They claim aspiring authors who engage their services can "use the power and strength of Suspense Magazine to reach millions of readers." Really? Do they honestly believe Suspense reaches millions of readers? That would mean they are reaching more than Forbes (921,000 readers),  Newsweek's (1.6 million) or Vanity Fair (1.7 million).  I'd never heard of the magazine until I went to Bouchercon and met the publishers, John and Shannon Raab.

The Raabs seemed like nice, well-intentioned folks, who genuinely love the mystery, horror and suspense genres. But their magazine won't have much credibility in the marketplace, or in the publishing industry, if they don't follow the most basic ethical standards…and if they use their magazine as a promotional tool for the authors who pay them to package their ebooks.  

It's basic ethical conduct in journalism to try to avoid conflicts-of-interest and to disclose them when they are unavoidable. In this case, the conflicts are totally avoidable. Suspense Magazine needs to disclose when the books that they are reviewing are published by them and/or written by one of their reviewers. The magazine's readers need to know when the critics who are reviewing Suspense's books are also other Suspense authors. It means they have a bias. It's journalism 101, folks. Doing otherwise undermines the validity and objectivity, and certainly the professionalism, of the entire magazine.

My sense was that the Raabs want their magazine to be taken seriously in the field…and it won't be with such loose ethical standards. 

5 thoughts on “The Mail I Get: Suspenseful Ethics Edition”

  1. seems more like cluelessness rather than outright prostitution … like picking up a John (or Jill) at the bar and waiting until they have their clothes off before announcing the tariff.

  2. Publishers like this really annoy me. This is becoming more and more common. Everyone is out to make an unscrupulous buck, well maybe not everyone, but a lot of people. This is like the poetry sight that sells you anthologies of your poems or Publish America.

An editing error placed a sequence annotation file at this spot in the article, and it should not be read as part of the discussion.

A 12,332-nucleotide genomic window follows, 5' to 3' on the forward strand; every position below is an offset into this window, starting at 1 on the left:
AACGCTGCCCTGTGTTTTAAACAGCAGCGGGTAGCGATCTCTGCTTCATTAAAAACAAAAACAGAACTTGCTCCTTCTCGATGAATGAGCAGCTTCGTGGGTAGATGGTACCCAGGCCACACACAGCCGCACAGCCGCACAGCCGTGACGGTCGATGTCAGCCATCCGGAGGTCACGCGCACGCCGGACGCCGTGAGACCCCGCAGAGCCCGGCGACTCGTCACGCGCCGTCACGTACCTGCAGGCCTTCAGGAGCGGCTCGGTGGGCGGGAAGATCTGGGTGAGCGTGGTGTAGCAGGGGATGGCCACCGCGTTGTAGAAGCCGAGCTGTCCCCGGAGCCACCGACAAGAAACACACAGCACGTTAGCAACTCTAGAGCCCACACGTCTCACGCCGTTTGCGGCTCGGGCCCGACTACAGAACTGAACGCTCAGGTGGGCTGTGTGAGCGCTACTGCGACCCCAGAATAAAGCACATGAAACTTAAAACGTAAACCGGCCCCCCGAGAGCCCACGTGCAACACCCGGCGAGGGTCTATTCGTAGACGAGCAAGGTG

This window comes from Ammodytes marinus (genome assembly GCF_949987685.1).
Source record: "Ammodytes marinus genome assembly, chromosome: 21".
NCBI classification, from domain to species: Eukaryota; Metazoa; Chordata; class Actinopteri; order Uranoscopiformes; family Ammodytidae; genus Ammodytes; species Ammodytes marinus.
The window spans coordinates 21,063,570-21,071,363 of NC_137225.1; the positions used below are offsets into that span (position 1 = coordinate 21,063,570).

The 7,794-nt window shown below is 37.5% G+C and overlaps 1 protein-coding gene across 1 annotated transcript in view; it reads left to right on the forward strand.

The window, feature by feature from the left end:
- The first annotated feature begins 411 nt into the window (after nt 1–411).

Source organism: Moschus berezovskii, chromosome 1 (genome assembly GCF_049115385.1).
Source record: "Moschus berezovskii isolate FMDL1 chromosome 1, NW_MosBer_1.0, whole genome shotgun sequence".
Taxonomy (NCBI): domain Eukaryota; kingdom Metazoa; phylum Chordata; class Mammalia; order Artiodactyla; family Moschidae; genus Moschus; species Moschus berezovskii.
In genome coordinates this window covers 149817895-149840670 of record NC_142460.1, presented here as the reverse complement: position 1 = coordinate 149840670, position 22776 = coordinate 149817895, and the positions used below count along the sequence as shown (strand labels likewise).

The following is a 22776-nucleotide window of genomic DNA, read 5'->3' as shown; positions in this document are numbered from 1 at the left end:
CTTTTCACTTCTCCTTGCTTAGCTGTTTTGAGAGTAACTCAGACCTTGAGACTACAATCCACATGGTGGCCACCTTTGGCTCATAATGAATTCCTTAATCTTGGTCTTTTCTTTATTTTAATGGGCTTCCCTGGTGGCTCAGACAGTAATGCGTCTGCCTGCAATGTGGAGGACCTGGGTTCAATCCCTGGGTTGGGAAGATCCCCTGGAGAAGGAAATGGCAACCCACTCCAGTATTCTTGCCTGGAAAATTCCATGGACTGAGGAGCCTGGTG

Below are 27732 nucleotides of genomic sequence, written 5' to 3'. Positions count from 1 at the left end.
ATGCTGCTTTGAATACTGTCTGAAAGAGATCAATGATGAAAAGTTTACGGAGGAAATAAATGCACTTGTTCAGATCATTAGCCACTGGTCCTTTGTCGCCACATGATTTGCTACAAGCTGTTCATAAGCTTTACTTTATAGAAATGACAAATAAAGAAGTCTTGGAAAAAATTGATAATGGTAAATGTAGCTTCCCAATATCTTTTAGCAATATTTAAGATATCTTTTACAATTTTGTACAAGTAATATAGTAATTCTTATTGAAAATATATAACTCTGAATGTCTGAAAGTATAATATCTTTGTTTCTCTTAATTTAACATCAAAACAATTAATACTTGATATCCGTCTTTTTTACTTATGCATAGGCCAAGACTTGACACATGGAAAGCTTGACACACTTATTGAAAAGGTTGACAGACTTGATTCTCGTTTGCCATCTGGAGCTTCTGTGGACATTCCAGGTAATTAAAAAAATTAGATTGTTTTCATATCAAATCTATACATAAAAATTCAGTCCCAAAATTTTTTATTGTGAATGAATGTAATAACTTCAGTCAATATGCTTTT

3. I’ve met the Raabs and I liked them. I also really enjoy their magazine (at least the one issue that I’ve read). I wouldn’t compare them to PublishAmerica. I don’t think they are that predatory or dishonest.
    My guess is that they genuinely mean well, but unfortunately their enthusiasm is matched by their inexperience. They need to seriously educate themselves about journalism and publishing ethics…and then they might want to think twice about linking their magazine in any way with their self-publishing business.

  4. There’s always a learning curve. I hope the Raabs see this and take it as seriously as they would like the industry to take their magazine seriously and correct the gaff.
    I never heard of the magazine either, until today. I’m curious about it–but won’t be reading any of the books reviewed in it because of this.
    Dear Raabs,
    Having your own reviewers reviewing your own publications has as much validity in the pro market as asking a mother if she thinks her baby is adorable.
    Maybe the kid IS adorable, but moms tend to be biased.

  5. Nice piece of investigative journalism!
    This ethical argument–can a magazine promote its own ebooks, and review them as well–seems to be like what happens when stock analysts review (and praise) companies they own shares in. In principle, everybody should be able to say what they think about any book or any stock. But the kicker is, the author has to reveal their own interest to the reader at the end of the article/review. Otherwise, there is a conflict of interest: the reviewer is profiting by sales of the book or stock he or she owns–but disclosure is the way out of the dilemma, I argue.
    For instance, if I own Wal-Mart shares, and I write an article praising Wal-Mart management, because I think they are making a smart move, this is okay if I state at the end of the article that I own Wal-Mart shares. In this way, the reader is shown, clearly, that I may profit from sales of Wal-Mart stock in the marketplace. Owning Wal-Mart shares should not prohibit me from giving my honest opinion about the shares or the company.
    Similarly, Suspense Magazine can publish ebooks and promote them in the magazine, and print favorable reviews, as long as at the end of the promotions or reviews they reveal their interest in the ebook. That’s fair, it’s transparency, it’s fair-dealing with the reader. Full disclosure is what makes the difference.